A collective of bibliophiles talking about books. Book Fox (vulpes libris): small bibliovorous mammal of overactive imagination and uncommonly large bookshop expenses. Habitat: anywhere the rustle of pages can be heard.
In real life, when I’m not reading books, reviewing books, arguing about books and tunnelling out from under my collapsed pile of ‘to-be-read’ books, I’m the manager of a small healthcare charity in the Lake District. A sizeable percentage of our clients are people who either have cancer, are in remission from cancer or who have had cancer and are now free from it. I’ve known people who have stuck two fingers up to medical wisdom and lived decades beyond their allotted ‘six months’ and those who – as soon as they heard the word ‘terminal’ – simply withered and died. I know cancer, in other words, as a complex and fickle illness that refuses to be buttonholed and never seems to behave the same way twice.
I asked for a copy of Pecorino’s book wondering if I could recommend it to people as a way of demystifying an illness that terrifies so many and to help get the message across that a diagnosis of cancer is no longer an automatic death sentence.
Pecorino’s stated aim is to explain cancer and its treatment in simple, layman’s terms: what it is, where it comes from, how and why it develops, how it spreads and what science is doing to combat it – and to a great extent, she succeeds. She writes with enthusiasm and conviction, deploying simple analogies to explain complex scientific ideas, but the science underlying the whole subject – genetics – is complicated and there are places in the book where the science swamps the message.
At its most straightforward, the book is beautifully transparent:
Cancer occurs because of alterations that lead to permanent changes (mutations) of specific genes. The reason that there are so many types of cancer is that genes are found in every type of cell in the body and so every cell can be a candidate for the origin of cancer.
However, when the author starts to grapple with the actual science of gene mutation, the going gets a bit heavier. I grasped the basic idea, but by the time she got to …
Activated RAS passes the signal from the membrane to signal carriers in the cytoplasm. The first signal carrier, RAF, also a kinase, adds an accessory phosphate to the next signal carrier, MEK. Phosphorylation causes a change in shape and activation of MEK. Upon activation, MEK, also a kinase, adds an accessory phosphate to the next signal carrier, MAPK. Phosphorylation of MAPK causes a change in protein shape and activation of MAPK …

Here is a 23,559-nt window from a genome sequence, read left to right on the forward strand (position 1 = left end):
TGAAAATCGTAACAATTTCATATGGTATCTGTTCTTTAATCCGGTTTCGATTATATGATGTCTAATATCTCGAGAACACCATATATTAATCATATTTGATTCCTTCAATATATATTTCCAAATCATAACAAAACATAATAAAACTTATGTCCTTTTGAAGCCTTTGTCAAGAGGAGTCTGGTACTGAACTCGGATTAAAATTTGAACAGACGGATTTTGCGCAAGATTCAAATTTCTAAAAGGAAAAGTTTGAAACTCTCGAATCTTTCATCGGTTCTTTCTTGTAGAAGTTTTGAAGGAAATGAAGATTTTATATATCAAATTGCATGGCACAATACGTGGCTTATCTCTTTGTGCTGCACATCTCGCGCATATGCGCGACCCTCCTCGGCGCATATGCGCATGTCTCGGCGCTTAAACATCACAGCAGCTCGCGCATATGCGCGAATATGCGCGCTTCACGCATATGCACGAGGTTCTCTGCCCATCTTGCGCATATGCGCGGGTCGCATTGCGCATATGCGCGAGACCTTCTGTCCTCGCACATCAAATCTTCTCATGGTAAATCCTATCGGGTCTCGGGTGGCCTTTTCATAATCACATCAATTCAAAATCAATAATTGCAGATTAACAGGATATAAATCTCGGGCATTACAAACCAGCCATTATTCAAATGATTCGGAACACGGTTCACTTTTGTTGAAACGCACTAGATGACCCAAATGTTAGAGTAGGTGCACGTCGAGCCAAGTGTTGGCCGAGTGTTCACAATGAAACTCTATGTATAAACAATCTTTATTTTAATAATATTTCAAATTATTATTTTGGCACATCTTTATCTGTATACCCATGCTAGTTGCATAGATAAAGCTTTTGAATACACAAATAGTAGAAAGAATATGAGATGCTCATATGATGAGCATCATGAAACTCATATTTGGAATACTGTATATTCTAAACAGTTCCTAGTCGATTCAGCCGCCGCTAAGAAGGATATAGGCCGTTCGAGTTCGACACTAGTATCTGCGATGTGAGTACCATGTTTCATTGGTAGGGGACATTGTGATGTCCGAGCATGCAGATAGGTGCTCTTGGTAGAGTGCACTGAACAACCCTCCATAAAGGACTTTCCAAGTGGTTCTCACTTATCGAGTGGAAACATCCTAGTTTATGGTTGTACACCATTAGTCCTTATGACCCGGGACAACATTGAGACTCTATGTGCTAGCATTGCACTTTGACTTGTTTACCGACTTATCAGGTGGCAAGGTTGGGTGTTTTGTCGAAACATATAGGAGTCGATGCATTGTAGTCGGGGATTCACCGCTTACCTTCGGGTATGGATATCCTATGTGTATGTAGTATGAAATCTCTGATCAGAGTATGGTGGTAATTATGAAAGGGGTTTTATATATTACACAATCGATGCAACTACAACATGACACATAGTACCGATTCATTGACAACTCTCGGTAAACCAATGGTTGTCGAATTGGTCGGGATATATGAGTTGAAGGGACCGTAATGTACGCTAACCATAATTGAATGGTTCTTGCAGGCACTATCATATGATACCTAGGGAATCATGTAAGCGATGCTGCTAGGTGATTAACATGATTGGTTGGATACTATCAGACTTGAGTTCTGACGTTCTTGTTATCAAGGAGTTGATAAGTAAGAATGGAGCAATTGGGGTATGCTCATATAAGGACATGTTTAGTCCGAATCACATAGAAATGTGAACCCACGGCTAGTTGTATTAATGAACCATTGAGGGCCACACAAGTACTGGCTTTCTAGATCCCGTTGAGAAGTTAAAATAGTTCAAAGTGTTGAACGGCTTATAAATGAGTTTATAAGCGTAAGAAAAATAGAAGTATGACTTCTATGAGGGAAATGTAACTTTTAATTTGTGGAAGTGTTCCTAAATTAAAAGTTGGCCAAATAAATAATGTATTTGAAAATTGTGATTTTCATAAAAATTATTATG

… she’d completely lost me, which may well say more about me than about the book, but I don’t think I’m exactly slow on the uptake
In fairness, Pecorino never launches a term like ‘phosphorylation’ on you without explaining it, and a good part of the problem is that I was being bombarded with so many new ideas and so much information that my basically non-scientific brain got to a point where it couldn’t absorb any more.
Happily, you don’t HAVE to understand the finer details of the science to get something worthwhile from this book. There is, for instance, an excellent chart listing the major cancers and indicating to what extent such factors as weight, breastfeeding, exercise, various foods and general lifestyle are believed to affect them – either adversely or advantageously – and the chapter entitled “You are what you eat (and do)” should be required reading.
Where Pecorino’s book really starts to come into its own however is in recent advances in the understanding and treatment of cancer, and I found myself wishing she’d dumped some of the more opaque stuff to expand upon her fascinating explanations of subjects like personalized medicine – tailoring the treatment to fit the patient. Because no two people are genetically identical, no two people respond to either cancer or cancer treatments in the same way (witness my two examples at the beginning of this review) and we are – thankfully – now rapidly approaching the time when the blunt instrument of chemotherapy (which kills healthily multiplying cells along with cancerous ones) will be, if not a thing of the past, at least a very much more finely tuned instrument.
Then there’s the recent discovery that some cancers are actually caused by viruses – the most startling of which is the human papilloma virus, or HPV. Did you know that 100% of cervical cancers are caused by HPV?
Where she really got my attention though was right at the end, when she touches – all too briefly – on stem cell research, which offers the very real hope that one day cancer may become a completely treatable illness.
So, would I recommend this book to clients? I think so – at least to selected clients who wouldn’t be fazed by the technical passages – because the over-riding message is that we are, contrary to what many may believe, truly beginning to win the battle and in that battle, knowledge is power.
Oxford University Press. 2011. ISBN-13: 978-0199580552. 256pp. Also available as a digital download.
When she’s not doing all the afore-mentioned stuff with books, Moira is the Manager of The Centre for Complementary Care – a small healthcare charity in the Western Lake District in Cumbria.